American White Ibis or: How I Learned to Stop Worrying and Paint a Bird (Tutorial)

Wanted to share my latest piece with you all! My dear friend Sarah approached me last month to commission this painting of an American white ibis (Eudocimus albus). She’s from Miami, and wanted a painting of this bird that feels so emblematic of home. Have you been to Florida? There are so many beautiful stilt-legged […]

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Garden Update: Little Lacewing

I have found aphids on the tomatoes and the kale, like fat microscopic green sheep, slowly sucking the leaves dry; cabbage worms on everything, eating beautiful laminated holes out of the greenery; I have found mealybugs, white and fluffy like little clouds or downy feathers; and one long-limbed brown spider, elegant and stretched out as if drawn in two strokes with a sumi-e brush, who might have been the one that bit me the other day.

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Idle as a painted ship

When I wake up it is into what feels like another dream. That’s why. Being awake is not so different from sleeping. Today marks four weeks from the day we decided to stop leaving the house. Shortly thereafter the city caught up to our decision; all nonessential business closed, and people were ordered to shelter in place. Because nothing changed for us when this order was made, I didn’t fully comprehend it until last night: That even if we wanted to go out to a bookstore wearing masks, there are no bookstores. There are no record shops or jingling doors to walk through or bars with beers on draft. Everything is closed. DC is a ghost town now. No one leaves their homes. The entire city is dreaming, just like me.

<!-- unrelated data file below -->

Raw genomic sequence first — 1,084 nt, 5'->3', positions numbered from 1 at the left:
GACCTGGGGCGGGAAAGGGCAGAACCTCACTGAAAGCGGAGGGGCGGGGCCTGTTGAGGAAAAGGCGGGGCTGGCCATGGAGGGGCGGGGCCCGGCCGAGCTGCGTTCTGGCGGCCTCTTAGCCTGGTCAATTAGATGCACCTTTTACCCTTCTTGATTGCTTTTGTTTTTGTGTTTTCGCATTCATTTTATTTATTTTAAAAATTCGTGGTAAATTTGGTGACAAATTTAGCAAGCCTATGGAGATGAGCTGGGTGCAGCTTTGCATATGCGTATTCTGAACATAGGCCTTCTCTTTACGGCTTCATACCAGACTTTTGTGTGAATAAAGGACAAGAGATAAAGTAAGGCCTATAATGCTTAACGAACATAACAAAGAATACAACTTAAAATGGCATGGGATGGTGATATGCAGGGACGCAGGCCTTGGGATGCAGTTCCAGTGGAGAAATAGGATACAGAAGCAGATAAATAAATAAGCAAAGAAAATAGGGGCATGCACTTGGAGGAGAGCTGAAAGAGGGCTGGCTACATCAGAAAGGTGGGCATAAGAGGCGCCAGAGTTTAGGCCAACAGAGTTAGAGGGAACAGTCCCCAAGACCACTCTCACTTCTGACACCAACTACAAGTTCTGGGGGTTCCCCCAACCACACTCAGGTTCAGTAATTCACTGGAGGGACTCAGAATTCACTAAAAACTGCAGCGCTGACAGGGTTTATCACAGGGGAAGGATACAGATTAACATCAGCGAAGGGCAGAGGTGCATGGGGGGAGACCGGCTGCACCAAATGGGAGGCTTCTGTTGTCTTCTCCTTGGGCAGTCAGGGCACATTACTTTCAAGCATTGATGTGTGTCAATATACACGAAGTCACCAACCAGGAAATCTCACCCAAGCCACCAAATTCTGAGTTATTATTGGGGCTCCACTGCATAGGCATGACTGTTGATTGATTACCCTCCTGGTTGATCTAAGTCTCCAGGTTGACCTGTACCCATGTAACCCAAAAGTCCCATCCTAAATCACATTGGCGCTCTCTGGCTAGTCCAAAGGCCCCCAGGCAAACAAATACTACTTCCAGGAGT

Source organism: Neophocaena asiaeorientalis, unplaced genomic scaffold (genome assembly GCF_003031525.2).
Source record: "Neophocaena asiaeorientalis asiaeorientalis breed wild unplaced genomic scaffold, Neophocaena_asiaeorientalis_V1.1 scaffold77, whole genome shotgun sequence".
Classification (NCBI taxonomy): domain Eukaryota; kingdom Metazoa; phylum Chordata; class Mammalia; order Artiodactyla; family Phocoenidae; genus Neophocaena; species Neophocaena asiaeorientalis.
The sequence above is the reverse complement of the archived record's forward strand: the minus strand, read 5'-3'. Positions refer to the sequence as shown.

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Bird Report, March 30

The birds are comforting because, like I said, they truly don’t care about this. They don’t know what’s happening. It’s springtime. A week ago, I watched a gumdrop-red male cardinal feed his tan-colored girlfriend mouth to mouth like kissing, in my driveway. A week ago I watched a crow gather stripped tree bark for a nest. Seasonal migrants are crossing through my DC neighborhood on their way northwards. They will only be here for a few weeks. They aren’t mammals, the coronavirus won’t hurt them. They aren’t humans; they haven’t heard about this. Thank god.

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Loon on dark water

Above you is gray infinity, below you thousands of feet of empty black nothingness. Cold water, in which gargantuans swim like untold secrets. Every now and then they break the surface with knife-like black fins, release sighing breath that echoes off the mountains and back to your ears; underneath you, they call to each other with voices like violins. But mostly, waterbird, there is nothing for you but silence.

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